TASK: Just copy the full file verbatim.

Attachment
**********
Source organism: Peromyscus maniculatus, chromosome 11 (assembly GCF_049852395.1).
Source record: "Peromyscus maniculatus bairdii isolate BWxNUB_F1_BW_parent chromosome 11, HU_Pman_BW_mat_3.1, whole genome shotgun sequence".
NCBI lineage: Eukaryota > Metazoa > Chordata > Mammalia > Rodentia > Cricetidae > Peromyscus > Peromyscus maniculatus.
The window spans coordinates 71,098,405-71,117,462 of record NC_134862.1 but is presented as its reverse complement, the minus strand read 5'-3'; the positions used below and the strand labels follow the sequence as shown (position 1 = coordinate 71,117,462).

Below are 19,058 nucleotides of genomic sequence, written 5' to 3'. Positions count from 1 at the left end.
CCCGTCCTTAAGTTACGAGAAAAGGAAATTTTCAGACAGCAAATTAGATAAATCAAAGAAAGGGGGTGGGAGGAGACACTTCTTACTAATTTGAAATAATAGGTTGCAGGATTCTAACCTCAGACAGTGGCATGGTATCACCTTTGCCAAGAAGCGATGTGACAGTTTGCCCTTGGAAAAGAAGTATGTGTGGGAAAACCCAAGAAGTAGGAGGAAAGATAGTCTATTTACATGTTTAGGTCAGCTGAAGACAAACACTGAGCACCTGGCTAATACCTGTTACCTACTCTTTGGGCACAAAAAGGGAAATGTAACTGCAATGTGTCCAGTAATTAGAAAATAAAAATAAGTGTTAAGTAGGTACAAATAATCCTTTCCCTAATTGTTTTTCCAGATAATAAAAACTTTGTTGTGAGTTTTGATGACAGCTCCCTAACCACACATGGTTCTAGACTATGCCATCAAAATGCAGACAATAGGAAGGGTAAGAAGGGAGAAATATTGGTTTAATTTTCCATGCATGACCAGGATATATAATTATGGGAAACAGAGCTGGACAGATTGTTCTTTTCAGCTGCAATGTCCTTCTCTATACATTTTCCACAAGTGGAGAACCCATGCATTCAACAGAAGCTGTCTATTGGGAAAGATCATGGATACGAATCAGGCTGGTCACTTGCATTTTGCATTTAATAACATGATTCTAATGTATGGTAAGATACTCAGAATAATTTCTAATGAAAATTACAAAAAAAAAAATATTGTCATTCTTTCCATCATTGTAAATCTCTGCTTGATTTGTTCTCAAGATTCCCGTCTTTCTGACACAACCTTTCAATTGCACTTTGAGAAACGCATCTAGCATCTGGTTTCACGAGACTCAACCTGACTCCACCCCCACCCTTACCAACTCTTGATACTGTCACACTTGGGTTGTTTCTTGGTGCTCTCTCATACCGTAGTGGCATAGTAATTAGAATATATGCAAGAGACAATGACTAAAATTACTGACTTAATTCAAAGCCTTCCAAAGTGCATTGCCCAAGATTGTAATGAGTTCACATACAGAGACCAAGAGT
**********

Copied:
Source organism: Peromyscus maniculatus, chromosome 11 (assembly GCF_049852395.1).
Source record: "Peromyscus maniculatus bairdii isolate BWxNUB_F1_BW_parent chromosome 11, HU_Pman_BW_mat_3.1, whole genome shotgun sequence".
NCBI lineage: Eukaryota > Metazoa > Chordata > Mammalia > Rodentia > Cricetidae > Peromyscus > Peromyscus maniculatus.
The window spans coordinates 71,098,405-71,117,462 of record NC_134862.1 but is presented as its reverse complement, the minus strand read 5'-3'; the positions used below and the strand labels follow the sequence as shown (position 1 = coordinate 71,117,462).

Below are 19,058 nucleotides of genomic sequence, written 5' to 3'. Positions count from 1 at the left end.
CCCGTCCTTAAGTTACGAGAAAAGGAAATTTTCAGACAGCAAATTAGATAAATCAAAGAAAGGGGGTGGGAGGAGACACTTCTTACTAATTTGAAATAATAGGTTGCAGGATTCTAACCTCAGACAGTGGCATGGTATCACCTTTGCCAAGAAGCGATGTGACAGTTTGCCCTTGGAAAAGAAGTATGTGTGGGAAAACCCAAGAAGTAGGAGGAAAGATAGTCTATTTACATGTTTAGGTCAGCTGAAGACAAACACTGAGCACCTGGCTAATACCTGTTACCTACTCTTTGGGCACAAAAAGGGAAATGTAACTGCAATGTGTCCAGTAATTAGAAAATAAAAATAAGTGTTAAGTAGGTACAAATAATCCTTTCCCTAATTGTTTTTCCAGATAATAAAAACTTTGTTGTGAGTTTTGATGACAGCTCCCTAACCACACATGGTTCTAGACTATGCCATCAAAATGCAGACAATAGGAAGGGTAAGAAGGGAGAAATATTGGTTTAATTTTCCATGCATGACCAGGATATATAATTATGGGAAACAGAGCTGGACAGATTGTTCTTTTCAGCTGCAATGTCCTTCTCTATACATTTTCCACAAGTGGAGAACCCATGCATTCAACAGAAGCTGTCTATTGGGAAAGATCATGGATACGAATCAGGCTGGTCACTTGCATTTTGCATTTAATAACATGATTCTAATGTATGGTAAGATACTCAGAATAATTTCTAATGAAAATTACAAAAAAAAAAATATTGTCATTCTTTCCATCATTGTAAATCTCTGCTTGATTTGTTCTCAAGATTCCCGTCTTTCTGACACAACCTTTCAATTGCACTTTGAGAAACGCATCTAGCATCTGGTTTCACGAGACTCAACCTGACTCCACCCCCACCCTTACCAACTCTTGATACTGTCACACTTGGGTTGTTTCTTGGTGCTCTCTCATACCGTAGTGGCATAGTAATTAGAATATATGCAAGAGACAATGACTAAAATTACTGACTTAATTCAAAGCCTTCCAAAGTGCATTGCCCAAGATTGTAATGAGTTCACATACAGAGACCAAGAGT